Designing a Retro-Style Superhero
Illustration by John Hersey

Blend, scale, and rotate photographic flames


Designing a Retro-Style Superhero

with Deke McClelland

Video: Blend, scale, and rotate photographic flames

In this movie, we are going to take our relatively mild mannered super hero. Who appears hot of course, but he doesn't exactly look like his is on fire. And we are going to set him on fire like so, using what almost appears to be a Xerography technique. And I'll press Shift + Tab to hide the right side panel, so you can see this entire length of flame.
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  1. 41s
    1. Welcome
  2. 13m 6s
    1. Masking a person from a white background
      8m 20s
    2. Smoothing out the edges of a jagged mask
      4m 46s
  3. 28m 52s
    1. Adding power and motion with Liquify
      8m 21s
    2. Puppet warping the legs closer together
      6m 36s
    3. Applying a perspective-style transformation
      5m 34s
    4. Smoothing and removing details with Liquify
      8m 21s
  4. 28m 34s
    1. Filling and stroking the silhouette
      3m 47s
    2. Drawing with the Pen and Brush tools
      7m 56s
    3. Hand-painting the face
      8m 56s
    4. Refining brushstrokes with Median and Minimum
      7m 55s
  5. 39m 2s
    1. Adding complementary colored clouds
      5m 28s
    2. Drawing a handful of spikes in Illustrator
      8m 34s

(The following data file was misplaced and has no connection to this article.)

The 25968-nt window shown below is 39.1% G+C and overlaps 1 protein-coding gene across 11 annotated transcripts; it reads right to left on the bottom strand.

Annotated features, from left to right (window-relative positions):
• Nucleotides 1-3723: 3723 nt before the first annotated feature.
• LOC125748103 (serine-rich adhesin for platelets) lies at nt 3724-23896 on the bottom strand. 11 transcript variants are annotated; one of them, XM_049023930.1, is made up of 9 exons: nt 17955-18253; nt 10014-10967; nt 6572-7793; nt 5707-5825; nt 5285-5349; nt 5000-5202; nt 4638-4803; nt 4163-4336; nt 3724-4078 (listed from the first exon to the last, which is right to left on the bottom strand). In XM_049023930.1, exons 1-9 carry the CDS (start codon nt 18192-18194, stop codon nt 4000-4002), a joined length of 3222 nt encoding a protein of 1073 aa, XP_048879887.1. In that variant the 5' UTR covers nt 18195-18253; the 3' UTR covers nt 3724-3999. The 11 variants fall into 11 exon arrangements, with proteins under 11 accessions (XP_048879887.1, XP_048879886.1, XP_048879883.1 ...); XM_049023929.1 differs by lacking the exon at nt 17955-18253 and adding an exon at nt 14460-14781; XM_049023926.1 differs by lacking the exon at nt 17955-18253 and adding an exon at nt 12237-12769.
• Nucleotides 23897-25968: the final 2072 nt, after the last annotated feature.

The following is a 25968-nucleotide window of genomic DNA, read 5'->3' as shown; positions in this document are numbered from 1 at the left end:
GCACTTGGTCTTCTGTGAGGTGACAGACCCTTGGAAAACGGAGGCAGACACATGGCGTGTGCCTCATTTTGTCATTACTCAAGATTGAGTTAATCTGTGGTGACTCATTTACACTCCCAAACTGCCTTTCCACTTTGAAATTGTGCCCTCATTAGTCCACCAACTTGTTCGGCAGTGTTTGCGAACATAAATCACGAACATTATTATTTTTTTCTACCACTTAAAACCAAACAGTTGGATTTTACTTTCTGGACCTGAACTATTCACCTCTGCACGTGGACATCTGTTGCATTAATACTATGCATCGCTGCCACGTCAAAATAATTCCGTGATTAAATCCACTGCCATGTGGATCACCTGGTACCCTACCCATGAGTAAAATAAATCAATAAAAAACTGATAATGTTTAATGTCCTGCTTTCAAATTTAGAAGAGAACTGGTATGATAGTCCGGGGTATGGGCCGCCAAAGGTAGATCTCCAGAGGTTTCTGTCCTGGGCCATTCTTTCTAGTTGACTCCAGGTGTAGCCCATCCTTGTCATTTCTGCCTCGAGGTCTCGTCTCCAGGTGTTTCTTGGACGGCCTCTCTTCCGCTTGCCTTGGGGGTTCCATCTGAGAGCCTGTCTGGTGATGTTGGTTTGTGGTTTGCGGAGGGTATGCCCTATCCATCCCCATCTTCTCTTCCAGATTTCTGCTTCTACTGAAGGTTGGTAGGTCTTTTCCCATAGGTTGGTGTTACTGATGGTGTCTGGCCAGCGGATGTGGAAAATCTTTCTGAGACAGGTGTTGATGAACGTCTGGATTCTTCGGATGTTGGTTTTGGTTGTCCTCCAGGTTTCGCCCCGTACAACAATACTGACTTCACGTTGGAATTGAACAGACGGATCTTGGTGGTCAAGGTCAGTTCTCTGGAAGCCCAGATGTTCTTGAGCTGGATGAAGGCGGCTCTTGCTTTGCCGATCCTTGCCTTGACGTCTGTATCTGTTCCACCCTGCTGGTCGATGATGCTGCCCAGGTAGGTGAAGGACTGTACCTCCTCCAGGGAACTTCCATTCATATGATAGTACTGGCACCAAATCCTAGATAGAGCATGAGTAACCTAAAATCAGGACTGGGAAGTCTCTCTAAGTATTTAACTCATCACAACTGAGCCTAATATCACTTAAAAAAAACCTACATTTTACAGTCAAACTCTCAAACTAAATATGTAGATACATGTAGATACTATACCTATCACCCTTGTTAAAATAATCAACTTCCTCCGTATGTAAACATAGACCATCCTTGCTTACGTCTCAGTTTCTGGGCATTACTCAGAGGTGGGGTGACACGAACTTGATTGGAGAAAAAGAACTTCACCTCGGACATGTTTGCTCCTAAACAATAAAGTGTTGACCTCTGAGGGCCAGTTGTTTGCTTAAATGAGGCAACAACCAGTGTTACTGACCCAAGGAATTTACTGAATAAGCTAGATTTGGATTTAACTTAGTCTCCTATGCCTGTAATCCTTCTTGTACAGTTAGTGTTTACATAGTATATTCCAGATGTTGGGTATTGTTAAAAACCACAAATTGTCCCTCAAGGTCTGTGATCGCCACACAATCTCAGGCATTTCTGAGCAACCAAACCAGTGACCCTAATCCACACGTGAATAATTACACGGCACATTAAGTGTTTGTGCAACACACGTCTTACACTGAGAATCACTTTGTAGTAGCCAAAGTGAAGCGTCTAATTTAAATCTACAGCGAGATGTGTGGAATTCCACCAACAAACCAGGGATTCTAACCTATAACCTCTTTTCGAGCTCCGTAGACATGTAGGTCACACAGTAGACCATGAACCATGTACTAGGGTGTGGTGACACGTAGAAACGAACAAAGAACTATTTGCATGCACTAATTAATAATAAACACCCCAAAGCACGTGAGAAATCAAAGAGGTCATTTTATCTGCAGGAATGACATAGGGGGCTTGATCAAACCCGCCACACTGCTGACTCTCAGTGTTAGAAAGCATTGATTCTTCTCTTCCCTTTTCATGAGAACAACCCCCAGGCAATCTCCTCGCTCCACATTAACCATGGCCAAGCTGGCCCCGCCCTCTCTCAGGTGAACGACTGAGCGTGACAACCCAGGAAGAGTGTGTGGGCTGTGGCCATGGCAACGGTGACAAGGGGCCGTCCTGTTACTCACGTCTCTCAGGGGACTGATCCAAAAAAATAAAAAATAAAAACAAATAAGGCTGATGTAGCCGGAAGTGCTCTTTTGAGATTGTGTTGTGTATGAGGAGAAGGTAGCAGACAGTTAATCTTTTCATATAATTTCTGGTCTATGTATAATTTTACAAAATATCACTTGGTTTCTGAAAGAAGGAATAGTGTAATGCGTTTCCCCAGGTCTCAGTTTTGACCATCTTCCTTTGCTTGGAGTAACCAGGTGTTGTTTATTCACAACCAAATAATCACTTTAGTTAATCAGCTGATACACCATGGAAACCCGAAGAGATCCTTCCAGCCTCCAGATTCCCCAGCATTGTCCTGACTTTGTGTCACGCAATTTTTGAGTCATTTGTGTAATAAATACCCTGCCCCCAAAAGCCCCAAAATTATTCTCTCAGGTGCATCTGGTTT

3. Creating a burst pattern with Transform
      9m 36s
    4. Adjusting the spikes for a better effect
      7m 20s
    5. Bringing the burst pattern into Photoshop
      8m 4s
  6. 51m 4s
    1. Creating the extreme paths for the grill lines
      7m 31s
    2. Blending the grill lines in Illustrator
      9m 42s
    3. Correcting potential blending problems
      9m 58s
    4. Bringing the blended paths into Photoshop
      8m 27s
    5. Simulating pressure when stroking paths
      5m 35s
    6. Contouring the grill lines onto the face
      9m 51s
  7. 23m 47s
    1. Drawing a hand with the Pen tool
      9m 29s
    2. Converting the hand path to a shape layer
      6m 2s
    3. Finishing off the hands and gloves
      8m 16s
  8. 28m 49s
    1. Blend, scale, and rotate photographic flames
      6m 17s
    2. Filling in gaps with symmetrical flames
      7m 15s
    3. Shooting flames out of the hero's hands
      7m 34s
    4. Stroking the composite flames
      7m 43s
  9. 19m 13s
    1. Drawing cartoon flames as a shape layer
      5m 56s
    2. Enhancing the flames with layer effects
      5m 32s
    3. Adjusting Puppet Warp and Expansion
      7m 45s
  10. 16m 56s
    1. Installing a free comic-lettering font
      3m 59s
    2. Formatting the monologue text